Tendonitis is an inflammation of one of the tendons, the soft flexible cords of tissue that connect muscle to bone. Such inflammations can occur as a result of overuse or traumatic injury. Tendonitis can occur anywhere in the body, but most often occurs in joints such as the shoulder, knee, wrist, ankle and elbow.

Causes Of Tendonitis

Although tendonitis may occur because of a sudden injury, it is much more frequently the result of repetitive stress. Commonly, the condition occurs when an individual makes repetitive motions almost daily because of occupational or athletic pursuits. Tendonitis more often occurs as individuals age and their tendons become less flexible.

People whose employment involves frequent overhead reaching, vibration, repetitive motions or forceful or awkward positions are also at greater risk. Involvement in certain sports also makes individuals more likely to suffer tendonitis. Participants in baseball, basketball, golf, bowling, swimming, tennis an running are particularly vulnerable. Various forms of tendonitis are sometimes known colloquially by the sports that commonly result in the injuries, such as tennis elbow or pitcher’s shoulder.

Taking prescribed antibiotics in the fluoroquinolone family, such as Cipro and Levaquin, also presents a serious risk of tendon injury for which the FDA now requires a “black box” warning.

Symptoms Of Tendonitis

Symptoms of tendonitis include aching pain, tenderness to the touch, and sometimes mild swelling of the area. These symptoms are typically exacerbated by movement.

Diagnosis Of Tendonitis

The broad term for these tendon conditions, which include chronic tendinosis as well as tendonitis, is tendinopathy. Particular tendon disorders are diagnosed through physical examination, X-rays and other imaging tests. Since untreated tendonitis can lead to tendinosis, a chronic and degenerative condition, tendonitis that lasts for more than a few days, should be diagnosed and treated promptly.

Treatment Of Tendonitis

If tendonitis is severe and leads to the rupture of a tendon, surgical repair may be required. In most cases, however, tendonitis can be successfully treated with rest, medications to reduce pain and inflammation, and physical therapy.

Physical therapists, in addition to helping patients strengthen their muscles and stretch to increase flexibility, are often helpful in guiding patients to more efficient movement patterns so they can avoid stressing joints and tendons in the future. Exercises to assist contraction while simultaneously stretching the muscle (eccentric stretches) have been demonstrated to be especially effective in treating muscle-tendon inflammation.


Tendinosis, as opposed to acute tendonitis, is a chronic degenerative disorder, involving tiny tears in the connective tissue of the tendons, the bands that connect muscle to bone. This condition can occur anywhere in the body, but most often affects the shoulder, knee, biceps and Achilles tendons. This condition frequently affects athletes and happens when too much stress is placed on the tendon as a result of overuse, improper movement technique or traumatic injury.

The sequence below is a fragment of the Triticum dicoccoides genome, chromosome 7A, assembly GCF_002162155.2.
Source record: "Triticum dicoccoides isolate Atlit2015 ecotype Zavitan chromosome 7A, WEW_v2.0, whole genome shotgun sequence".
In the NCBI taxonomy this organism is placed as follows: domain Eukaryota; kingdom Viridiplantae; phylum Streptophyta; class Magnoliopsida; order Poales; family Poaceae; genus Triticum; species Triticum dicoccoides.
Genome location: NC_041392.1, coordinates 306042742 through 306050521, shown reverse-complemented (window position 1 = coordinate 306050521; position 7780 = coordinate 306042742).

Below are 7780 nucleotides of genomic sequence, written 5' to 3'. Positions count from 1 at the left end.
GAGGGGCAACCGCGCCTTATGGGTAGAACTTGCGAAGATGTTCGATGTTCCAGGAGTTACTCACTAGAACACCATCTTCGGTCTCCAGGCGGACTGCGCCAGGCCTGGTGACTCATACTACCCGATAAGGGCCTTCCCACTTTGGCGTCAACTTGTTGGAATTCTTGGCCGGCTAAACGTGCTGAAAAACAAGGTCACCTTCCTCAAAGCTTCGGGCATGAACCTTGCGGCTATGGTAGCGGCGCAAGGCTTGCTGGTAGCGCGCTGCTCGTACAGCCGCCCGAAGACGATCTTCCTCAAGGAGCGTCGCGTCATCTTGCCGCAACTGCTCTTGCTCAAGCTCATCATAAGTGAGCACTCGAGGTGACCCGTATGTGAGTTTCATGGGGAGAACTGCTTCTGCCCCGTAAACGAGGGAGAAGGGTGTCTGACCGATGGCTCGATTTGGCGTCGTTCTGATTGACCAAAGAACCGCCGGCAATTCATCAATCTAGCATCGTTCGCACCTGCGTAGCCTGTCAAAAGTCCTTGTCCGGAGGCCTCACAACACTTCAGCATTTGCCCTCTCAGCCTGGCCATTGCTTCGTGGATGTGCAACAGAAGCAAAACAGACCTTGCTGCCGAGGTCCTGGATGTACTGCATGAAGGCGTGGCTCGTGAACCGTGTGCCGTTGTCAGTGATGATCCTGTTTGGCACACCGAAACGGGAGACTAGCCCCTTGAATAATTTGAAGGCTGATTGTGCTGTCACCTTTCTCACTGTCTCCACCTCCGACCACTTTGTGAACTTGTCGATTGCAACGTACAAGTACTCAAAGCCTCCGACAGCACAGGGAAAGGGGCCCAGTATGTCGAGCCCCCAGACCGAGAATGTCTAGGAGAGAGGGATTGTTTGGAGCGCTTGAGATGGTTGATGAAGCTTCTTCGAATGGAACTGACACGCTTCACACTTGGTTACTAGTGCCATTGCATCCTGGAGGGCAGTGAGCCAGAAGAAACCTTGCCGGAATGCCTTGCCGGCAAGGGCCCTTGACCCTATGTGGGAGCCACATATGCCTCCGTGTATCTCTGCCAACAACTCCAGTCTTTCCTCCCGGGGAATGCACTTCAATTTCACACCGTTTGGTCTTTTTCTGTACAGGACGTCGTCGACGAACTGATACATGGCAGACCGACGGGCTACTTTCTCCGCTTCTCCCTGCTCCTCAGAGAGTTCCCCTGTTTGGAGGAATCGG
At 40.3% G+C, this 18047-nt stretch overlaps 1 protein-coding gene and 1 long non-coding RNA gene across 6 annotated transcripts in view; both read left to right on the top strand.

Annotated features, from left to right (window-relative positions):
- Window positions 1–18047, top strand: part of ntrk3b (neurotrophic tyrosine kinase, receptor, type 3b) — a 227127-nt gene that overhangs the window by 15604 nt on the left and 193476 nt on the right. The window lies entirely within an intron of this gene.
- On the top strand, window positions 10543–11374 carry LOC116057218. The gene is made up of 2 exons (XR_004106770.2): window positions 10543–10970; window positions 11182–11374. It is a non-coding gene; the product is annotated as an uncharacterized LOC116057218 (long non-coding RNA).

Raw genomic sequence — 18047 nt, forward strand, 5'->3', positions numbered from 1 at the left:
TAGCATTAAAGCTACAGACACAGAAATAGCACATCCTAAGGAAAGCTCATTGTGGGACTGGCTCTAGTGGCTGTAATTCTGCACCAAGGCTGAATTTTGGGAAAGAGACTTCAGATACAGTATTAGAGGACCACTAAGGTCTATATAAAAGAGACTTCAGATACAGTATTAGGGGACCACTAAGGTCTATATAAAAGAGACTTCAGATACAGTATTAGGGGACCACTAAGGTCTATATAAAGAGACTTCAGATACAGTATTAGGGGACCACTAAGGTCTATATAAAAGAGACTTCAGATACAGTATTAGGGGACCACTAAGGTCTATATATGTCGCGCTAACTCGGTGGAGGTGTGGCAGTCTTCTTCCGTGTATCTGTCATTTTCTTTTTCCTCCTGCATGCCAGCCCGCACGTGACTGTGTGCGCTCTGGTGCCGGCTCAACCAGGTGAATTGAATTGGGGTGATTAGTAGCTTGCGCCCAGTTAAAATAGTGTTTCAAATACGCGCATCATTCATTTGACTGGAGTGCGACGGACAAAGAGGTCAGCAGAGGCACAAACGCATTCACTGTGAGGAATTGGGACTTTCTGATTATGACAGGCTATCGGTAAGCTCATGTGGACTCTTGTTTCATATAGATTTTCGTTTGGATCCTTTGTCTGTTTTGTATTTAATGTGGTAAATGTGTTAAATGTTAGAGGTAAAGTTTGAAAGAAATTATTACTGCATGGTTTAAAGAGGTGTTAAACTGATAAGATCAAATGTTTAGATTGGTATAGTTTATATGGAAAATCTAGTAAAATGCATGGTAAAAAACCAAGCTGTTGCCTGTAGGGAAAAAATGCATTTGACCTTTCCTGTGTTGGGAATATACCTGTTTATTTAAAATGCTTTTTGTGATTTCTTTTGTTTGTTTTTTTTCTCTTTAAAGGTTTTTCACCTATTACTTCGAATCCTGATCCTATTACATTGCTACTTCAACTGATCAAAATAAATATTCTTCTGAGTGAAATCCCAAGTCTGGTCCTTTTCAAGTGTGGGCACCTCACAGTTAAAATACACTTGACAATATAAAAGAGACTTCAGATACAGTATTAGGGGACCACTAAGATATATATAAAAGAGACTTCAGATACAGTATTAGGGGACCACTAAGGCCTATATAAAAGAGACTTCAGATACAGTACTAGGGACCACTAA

Tendinosis, unlike tendonitis, occurs gradually, but recurrent tendonitis may lead to the chronic deteriorative condition. Tendinosis is essentially a buildup of microscopic injuries that don’t heal properly. Over time, symptoms of pain, swelling and stiffness may appear and worsen. Unfortunately, because tendons heal more slowly than muscles, physical rehabilitation for the condition may be relatively lengthy.

Risk Factors For Tendinosis

Risk factors for tendinosis include prolonged repetitive motion. A wide range of occupational or recreational activities involve such movements. Individuals at risk for developing this disorder include:

  • Athletes or sports enthusiasts
  • Computer programmers, writers, data entry processors
  • Musicians
  • Manual laborers or assembly line workers
  • Sign language interpreters

Taking prescribed antibiotics in the fluoroquinolone family, such as Cipro and Levaquin, also presents a serious risk factor for tendon injury for which the FDA now requires a “black box” warning.

Treatments For Tendinosis

Once tendinosis is diagnosed through physical examination and imaging tests, there are several treatment options available. For many patients, simple remedies like ice applications, oral anti-inflammatory medications and may be sufficient to relieve symptoms. Frequently these simple home remedies are helpful in combination with physical therapy, particularly eccentric exercise, and the following minimally invasive medical interventions:

  • Injections of corticosteroids
  • Injections of nonsteroidal anti-inflammatories
  • Injections of sclerosing agents
  • Extracorporeal shock wave treatments

Physical therapists not only help patients by alleviating symptoms, but instruct them in motion techniques that may be more efficient and less taxing on the body. If symptoms persist for 3 months with these conservative treatments, however, surgical intervention may be required.

Complications Of Tendinosis

The most common complication of tendinosis is a ruptured tendon, a sudden serious injury resulting in severe pain, swelling and disability, that requires urgent care. While the injury may, in some cases, be treated noninvasively, most often surgery is necessary to relieve pain and improve function.

Prevention Of Tendinosis

Individuals can minimize their risk of developing tendinosis by using ergonomic equipment on the job and employing proper movement techniques in their everyday lives. They will also reduce their risk by taking frequent breaks and not remaining in one position too long, by paying attention to early signs of pain or stiffness, and by avoiding antibiotics that increase risk of developing the disorder.